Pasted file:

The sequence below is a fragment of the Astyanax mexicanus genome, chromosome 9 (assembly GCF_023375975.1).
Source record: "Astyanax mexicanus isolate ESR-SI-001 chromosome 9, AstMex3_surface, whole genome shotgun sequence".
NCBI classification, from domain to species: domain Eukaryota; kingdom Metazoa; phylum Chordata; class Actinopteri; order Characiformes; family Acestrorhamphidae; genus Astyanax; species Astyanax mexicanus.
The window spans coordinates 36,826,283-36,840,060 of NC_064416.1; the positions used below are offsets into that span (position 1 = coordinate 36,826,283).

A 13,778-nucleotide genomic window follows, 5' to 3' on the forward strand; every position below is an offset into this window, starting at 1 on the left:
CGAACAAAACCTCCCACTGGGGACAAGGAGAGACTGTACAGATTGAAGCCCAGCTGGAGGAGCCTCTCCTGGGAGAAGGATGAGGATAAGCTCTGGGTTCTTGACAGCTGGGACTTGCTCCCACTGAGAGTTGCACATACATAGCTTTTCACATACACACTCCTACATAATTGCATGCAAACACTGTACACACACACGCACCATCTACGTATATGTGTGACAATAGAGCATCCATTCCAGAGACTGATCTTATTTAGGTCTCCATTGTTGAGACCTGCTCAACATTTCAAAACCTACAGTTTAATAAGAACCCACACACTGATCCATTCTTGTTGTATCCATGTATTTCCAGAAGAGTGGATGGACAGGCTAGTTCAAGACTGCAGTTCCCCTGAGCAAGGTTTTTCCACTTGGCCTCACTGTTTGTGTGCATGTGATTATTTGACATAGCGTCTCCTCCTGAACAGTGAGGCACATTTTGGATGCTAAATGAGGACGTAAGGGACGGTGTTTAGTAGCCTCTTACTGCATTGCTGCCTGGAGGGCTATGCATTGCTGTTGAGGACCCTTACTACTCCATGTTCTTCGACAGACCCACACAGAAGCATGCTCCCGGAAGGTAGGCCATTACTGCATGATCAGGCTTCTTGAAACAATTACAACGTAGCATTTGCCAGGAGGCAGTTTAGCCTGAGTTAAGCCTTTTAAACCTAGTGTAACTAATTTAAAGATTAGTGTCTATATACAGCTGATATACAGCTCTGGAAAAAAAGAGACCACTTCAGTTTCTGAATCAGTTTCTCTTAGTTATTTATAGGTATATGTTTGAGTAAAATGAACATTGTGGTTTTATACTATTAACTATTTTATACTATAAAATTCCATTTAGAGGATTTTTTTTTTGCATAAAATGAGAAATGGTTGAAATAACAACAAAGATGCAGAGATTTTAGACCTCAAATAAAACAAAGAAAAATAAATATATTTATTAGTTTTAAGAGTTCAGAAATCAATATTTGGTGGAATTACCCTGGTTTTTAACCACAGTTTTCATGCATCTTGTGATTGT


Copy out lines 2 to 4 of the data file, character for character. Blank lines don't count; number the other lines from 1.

Source record: "Astyanax mexicanus isolate ESR-SI-001 chromosome 9, AstMex3_surface, whole genome shotgun sequence".
NCBI classification, from domain to species: domain Eukaryota; kingdom Metazoa; phylum Chordata; class Actinopteri; order Characiformes; family Acestrorhamphidae; genus Astyanax; species Astyanax mexicanus.
The window spans coordinates 36,826,283-36,840,060 of NC_064416.1; the positions used below are offsets into that span (position 1 = coordinate 36,826,283).